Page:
The crew of the Boeing Vertol 107-II helicopter stands ready at the Prescott Airport to help battle wildfires in the region. With them is Chuck Allen, at left, who is the Prescott Fire Center's air tanker base manager.
Other Prescott-area residents have made good progress in thinning out their own dead trees. Prescott's free dump days the past four weekends have attracted more than 1,000 loads of tree slash, Willis said.
He warned residents to be sure to clear out the tree slash as soon as possible after they cut down the trees. Large piles of slash along the upper Copper Basin Road right-of-way next to the national forest is worrisome, he said, prompting Forest Service officials to take a look after Monday's meeting.
"The weather is getting hotter and drier," Morales noted. "If we get a fire now, we could have a pretty good crown fire."
All 50 of the Prescott National Forest firefighting ground crews already are on board, and a few aircraft also have arrived.
The Arizona State Land Department has contracted a single-engine air tanker for placement at the Prescott Airport.
And Columbia Helicopters of Aurora, Ore., has positioned one of its huge Boeing Vertol 107-II helicopters, commonly called a "frog," at the Prescott Airport just in case it's needed early. It can carry 1,100 gallons of water.
The City of Prescott is allowing the frog to park at its airport free. The company also has one of the copters waiting at Santa Fe.
While Columbia has a national contract with the federal government to fight wildfires, The governmnent hasn't called it to duty yet, so it spent its own money to place some of its aircraft strategically in high-risk areas, command pilot Keith Saylor explained.
"We chase down hot spots just like the Forest Service does," he said.
The Forest Service's Prescott Fire Center commonly gets two contracted large air tankers, a P3 Orion piloted by Phil Darnell and a Douglas DC-6 piloted by Del Hunt.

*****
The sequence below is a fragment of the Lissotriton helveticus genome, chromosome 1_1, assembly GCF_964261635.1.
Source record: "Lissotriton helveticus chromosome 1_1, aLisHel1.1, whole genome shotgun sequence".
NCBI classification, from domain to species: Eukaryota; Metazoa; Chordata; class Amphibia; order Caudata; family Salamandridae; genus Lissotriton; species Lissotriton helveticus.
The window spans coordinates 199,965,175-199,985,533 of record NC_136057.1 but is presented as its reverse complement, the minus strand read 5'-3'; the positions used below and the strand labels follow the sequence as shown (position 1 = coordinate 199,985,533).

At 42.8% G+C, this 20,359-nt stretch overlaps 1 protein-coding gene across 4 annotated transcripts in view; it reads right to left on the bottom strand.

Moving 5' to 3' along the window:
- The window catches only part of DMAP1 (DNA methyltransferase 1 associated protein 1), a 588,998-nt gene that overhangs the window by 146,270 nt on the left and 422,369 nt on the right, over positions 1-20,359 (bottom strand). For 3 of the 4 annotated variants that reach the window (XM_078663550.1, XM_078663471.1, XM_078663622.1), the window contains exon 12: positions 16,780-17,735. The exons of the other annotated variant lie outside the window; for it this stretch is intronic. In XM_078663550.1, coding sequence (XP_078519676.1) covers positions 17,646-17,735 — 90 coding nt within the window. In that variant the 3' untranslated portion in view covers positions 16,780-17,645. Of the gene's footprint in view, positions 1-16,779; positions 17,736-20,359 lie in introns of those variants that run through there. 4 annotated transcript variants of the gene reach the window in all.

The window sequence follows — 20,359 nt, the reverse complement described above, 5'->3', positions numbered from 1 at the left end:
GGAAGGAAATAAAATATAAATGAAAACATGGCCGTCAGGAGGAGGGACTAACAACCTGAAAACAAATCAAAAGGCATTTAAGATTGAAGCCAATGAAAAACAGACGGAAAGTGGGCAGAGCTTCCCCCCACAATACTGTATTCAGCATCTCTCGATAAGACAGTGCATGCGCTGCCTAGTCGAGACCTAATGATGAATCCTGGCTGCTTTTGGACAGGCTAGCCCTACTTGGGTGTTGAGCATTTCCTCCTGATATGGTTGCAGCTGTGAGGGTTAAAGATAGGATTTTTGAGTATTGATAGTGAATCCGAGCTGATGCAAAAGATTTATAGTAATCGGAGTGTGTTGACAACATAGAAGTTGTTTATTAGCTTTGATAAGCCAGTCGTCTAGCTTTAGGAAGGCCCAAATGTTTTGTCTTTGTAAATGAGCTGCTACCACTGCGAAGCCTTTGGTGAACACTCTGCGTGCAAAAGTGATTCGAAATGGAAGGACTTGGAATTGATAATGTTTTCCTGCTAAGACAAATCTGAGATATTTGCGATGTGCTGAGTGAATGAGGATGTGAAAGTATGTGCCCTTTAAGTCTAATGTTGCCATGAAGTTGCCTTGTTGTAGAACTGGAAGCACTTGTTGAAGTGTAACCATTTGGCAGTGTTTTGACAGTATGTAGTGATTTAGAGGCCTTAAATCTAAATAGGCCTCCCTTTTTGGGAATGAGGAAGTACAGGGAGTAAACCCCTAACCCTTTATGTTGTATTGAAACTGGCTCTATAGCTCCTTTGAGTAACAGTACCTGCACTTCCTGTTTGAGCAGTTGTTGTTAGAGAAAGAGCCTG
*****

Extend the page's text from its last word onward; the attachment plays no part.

While the federal government grounded some tanker types after two fatal crashes last year, the P3s and DC-6s were not among them. However, they must pass special inspections.
Darnell's plane already has passed inspection and is scheduled to arrive here May 5, Prescott Fire Center Air Tanker Base Manager Chuck Allen said.
Hunt's plane is awaiting inspection and, if it passes, it's scheduled to arrive here May 12, Allen said.
However, because some Forest Service bases are without air tankers because of the grounded planes, Hunt may go elsewhere, Allen said.
The Prescott Fire Center also may have a small helicopter on line May 15.
Allen and his friend Al Tripp of Paulden have been instrumental in trying to get more aircraft back-up, courtesy of Congressman Rick Renzi.
Tripp asked Allen what he could use, Allen said some C130-E National Guard planes would be helpful, and then Tripp mentioned it to Renzi. On Saturday, Renzi announced in Prescott that National Guard planes should be available to help if the Forest Service is shorthanded.
The C130-E planes are newer, improved versions of the C130-A planes that the federal government grounded from its contract fleet.
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